I earlier mentioned the work of Craig Armstrong and ‘Symmetry’ could easily have been penned by the film score maestro. The dark and evocative cinematic drama is stunning, a theme that is carried into ‘II: Penitence’ which ends with the sounds of shouting, gunfire and aircraft, an intriguing juxtaposition to the delicate and soothing sounds of plucked strings that initially brought it to life.

The melodies that feature throughout ‘Atone’ are gorgeous but ‘The Sage’ offers some of the best. The vocals of Tompkins have to be heard to be believed, whilst the Oriental flavour at the midpoint is a masterstroke. If this song is playing, be it in the car or on headphones late at night, I stop what I am doing, close my eyes and revel in its indescribable beauty.

The title track offers another opportunity for Jordan Turner to unleash her devastating hushed tones, whilst Tompkins in contrast delivers some of his most powerful and commanding vocals, all atop more dramatic cinematic textures that are a genuine delight.

And then, once the ambient and occasionally unsettling tribal-sounding minimalism of ‘III: Deep Earth’ departs having left an indelible mark on the listener, ‘Atone’ closes with ‘Evelyn’. Complete with operatic vocals and plenty of inter-song diversity, it rounds out the album in suitably rich and striking fashion – a satisfyingly deep and diverse conclusion to a wonderfully diverse record.

And yet, in spite of the variation and contrasts at work within ‘Atone’, this record feels remarkably fluent and cohesive. It is the hallmark of great musicians if something like this can be achieved. It is the hallmark of near-genius when such experimentation sounds so utterly beautiful and soul-enriching as is the case here. Take a bow White Moth Black Butterfly because genres be damned, you have unquestionably delivered one of the very best albums of the year.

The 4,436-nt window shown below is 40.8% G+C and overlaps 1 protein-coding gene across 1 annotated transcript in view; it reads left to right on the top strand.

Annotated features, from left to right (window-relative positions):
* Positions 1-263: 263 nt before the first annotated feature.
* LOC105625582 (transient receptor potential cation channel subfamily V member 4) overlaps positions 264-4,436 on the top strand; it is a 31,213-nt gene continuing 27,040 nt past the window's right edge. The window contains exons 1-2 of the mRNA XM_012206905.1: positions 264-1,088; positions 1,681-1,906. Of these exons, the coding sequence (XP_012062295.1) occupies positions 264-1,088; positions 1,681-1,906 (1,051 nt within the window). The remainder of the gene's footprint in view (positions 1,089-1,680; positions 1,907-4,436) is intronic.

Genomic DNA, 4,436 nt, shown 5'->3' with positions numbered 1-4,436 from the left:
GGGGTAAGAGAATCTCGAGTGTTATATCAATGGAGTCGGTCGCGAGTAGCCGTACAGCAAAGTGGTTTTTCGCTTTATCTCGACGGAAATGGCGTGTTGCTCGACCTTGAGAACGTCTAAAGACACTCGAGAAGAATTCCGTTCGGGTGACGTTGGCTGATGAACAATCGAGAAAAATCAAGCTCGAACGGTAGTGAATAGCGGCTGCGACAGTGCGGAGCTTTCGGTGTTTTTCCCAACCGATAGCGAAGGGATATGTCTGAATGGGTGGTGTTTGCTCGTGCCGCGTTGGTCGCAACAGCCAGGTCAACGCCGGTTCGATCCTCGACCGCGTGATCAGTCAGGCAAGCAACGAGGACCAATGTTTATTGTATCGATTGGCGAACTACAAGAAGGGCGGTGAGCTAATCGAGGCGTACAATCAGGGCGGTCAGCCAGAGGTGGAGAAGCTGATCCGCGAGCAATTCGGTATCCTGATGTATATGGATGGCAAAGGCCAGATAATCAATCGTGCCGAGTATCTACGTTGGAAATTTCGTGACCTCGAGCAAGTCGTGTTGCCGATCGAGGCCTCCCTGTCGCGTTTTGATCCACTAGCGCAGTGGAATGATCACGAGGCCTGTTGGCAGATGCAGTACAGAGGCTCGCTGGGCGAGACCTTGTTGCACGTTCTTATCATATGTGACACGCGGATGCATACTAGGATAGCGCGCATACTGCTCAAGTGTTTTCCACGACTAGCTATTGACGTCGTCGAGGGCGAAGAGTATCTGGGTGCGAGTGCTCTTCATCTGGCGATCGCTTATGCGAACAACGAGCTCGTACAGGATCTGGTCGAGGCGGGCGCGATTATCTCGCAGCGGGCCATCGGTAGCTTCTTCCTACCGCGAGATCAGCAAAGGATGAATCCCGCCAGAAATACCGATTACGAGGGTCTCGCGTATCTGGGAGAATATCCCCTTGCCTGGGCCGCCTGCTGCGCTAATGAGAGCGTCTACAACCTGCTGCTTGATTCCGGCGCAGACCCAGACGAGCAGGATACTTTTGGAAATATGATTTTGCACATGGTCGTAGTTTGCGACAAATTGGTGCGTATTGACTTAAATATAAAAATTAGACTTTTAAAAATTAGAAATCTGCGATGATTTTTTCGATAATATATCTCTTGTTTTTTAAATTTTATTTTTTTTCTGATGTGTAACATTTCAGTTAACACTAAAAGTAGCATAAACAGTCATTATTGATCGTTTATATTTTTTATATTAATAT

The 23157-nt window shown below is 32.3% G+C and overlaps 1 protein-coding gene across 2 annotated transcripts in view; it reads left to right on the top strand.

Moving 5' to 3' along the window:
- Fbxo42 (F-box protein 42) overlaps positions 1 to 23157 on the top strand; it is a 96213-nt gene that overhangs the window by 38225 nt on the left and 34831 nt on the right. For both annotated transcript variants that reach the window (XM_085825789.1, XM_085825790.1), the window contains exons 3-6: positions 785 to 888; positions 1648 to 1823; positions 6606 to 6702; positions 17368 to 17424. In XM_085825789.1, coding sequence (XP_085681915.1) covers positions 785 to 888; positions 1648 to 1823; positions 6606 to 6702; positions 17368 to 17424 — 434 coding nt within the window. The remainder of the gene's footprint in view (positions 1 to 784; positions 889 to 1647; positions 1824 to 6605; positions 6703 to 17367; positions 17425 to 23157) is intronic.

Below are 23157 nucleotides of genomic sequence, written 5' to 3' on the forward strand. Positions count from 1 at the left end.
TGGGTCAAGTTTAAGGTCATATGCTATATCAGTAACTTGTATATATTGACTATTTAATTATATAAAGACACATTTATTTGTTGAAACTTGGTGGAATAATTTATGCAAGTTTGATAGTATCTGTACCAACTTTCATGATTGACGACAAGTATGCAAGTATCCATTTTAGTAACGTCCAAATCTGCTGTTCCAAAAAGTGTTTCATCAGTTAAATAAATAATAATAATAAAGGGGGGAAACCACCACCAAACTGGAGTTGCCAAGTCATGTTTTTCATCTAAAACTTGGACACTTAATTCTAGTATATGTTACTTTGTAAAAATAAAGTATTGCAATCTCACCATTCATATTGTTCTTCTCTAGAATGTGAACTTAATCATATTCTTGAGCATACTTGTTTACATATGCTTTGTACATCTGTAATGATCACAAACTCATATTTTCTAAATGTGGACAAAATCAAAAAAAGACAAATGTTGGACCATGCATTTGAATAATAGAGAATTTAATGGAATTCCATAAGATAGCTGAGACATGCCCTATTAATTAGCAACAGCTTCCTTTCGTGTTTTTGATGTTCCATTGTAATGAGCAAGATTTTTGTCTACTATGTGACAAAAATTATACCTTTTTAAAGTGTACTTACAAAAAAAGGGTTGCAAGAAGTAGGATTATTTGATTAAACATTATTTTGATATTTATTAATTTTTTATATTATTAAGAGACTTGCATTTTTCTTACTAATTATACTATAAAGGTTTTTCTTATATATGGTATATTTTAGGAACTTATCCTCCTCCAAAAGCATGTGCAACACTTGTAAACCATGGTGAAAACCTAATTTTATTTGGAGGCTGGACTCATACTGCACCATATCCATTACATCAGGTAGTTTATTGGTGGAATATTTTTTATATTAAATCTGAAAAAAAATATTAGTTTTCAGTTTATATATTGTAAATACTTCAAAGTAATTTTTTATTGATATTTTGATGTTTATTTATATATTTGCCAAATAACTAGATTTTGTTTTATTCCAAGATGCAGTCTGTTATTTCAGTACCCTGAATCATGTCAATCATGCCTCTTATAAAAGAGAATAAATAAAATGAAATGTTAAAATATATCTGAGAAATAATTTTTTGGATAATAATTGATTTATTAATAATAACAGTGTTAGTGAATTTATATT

The Score Of Much Metal: 9.75

If you’ve enjoyed this review, you can check out my others from previous years and for 2017 right here:

2015 reviews
2016 reviews

Jag Panzer – The Deviant Chord
Vulture Industries – Stranger Times
Anubis Gate – Covered In Black
Protean Collective – Collapse
Cradle Of Filth – Cryproriana – The Seductiveness of Decay
TDW & Dreamwalkers Inc. – The Antithetic Affiliation
Caligula’s Horse – In Contact
Nocturnal Rites – Phoenix
Arch Enemy – Will To Power
Threshold – Legends Of The Shires
H.E.A.T – Into The Great Unknown
Dyscarnate – With All Their Might
Subterranean Masquerade – Vagabond
Adagio – Life
Paradise Lost – Medusa
The Haunted – Strength In Numbers
Serious Black – Magic
Leprous – Malina
The Lurking Fear – Out of the Voiceless Grave
Prospekt – The Illuminated Sky
Wintersun – The Forest Seasons
Witherfall – Nocturnes And Requiems
Tuesday The Sky – Drift
Anthriel – Transcendence
Decapitated – Anticult
Cosmograf – The Hay-Man Dreams
Orden Ogan – Gunmen
Iced Earth – Incorruptible
Anathema – The Optimist
Solstafir – Berdreyminn
Dream Evil – Six
Avatarium – Hurricanes And Halos
Ayreon – The Source
Until Rain – Inure
MindMaze – Resolve
God Dethroned – The World Ablaze
Bjorn Riis – Forever Comes To An End
Voyager – Ghost Mile
Big Big Train – Grimspound
Lonely Robot – The Big Dream
Firespawn – The Reprobate
Ancient Ascendant
Pyramaze – Contingent
Shores Of Null – Black Drapes For Tomorrow
Asira – Efference
Hologram Earth – Black Cell Program
Damnations Day – A World Awakens
Memoriam – For The Fallen
Pallbearer – Heartless
Sleepmakeswaves – Made of Breath Only
Ghost Ship Octavius – Ghost Ship Octavius
Vangough – Warpaint
Telepathy – Tempest
Obituary – Obituary
Fen – Winter
Havok – Conformicide
Wolfheart – Tyhjyys
Svart Crown – Abreaction
Nova Collective – The Further Side
Immolation – Atonement
The Mute Gods – Tardigrades Will Inherit The Earth
Ex Deo – The Immortal Wars
Pyogenesis – A Kingdom To Disappear
My Soliloquy – Engines of Gravity
Nailed To Obscurity – King Delusion
Helion Prime – Helion Prime
Battle Beast – Bringer Of Pain
Persefone – Aathma
Soen – Lykaia
Exquirla – Para Quienes Aun Viven
Odd Logic – Effigy
Mors Principium Est – Embers Of A Dying World
Firewind – Immortals
Slyde – Back Again EP
Sepultura – Machine Messiah
Deserted Fear – Dead Shores Rising
Kreator – Gods Of Violence
Borealis – World of Silence MMXVII
Pain of Salvation – In The Passing Light of Day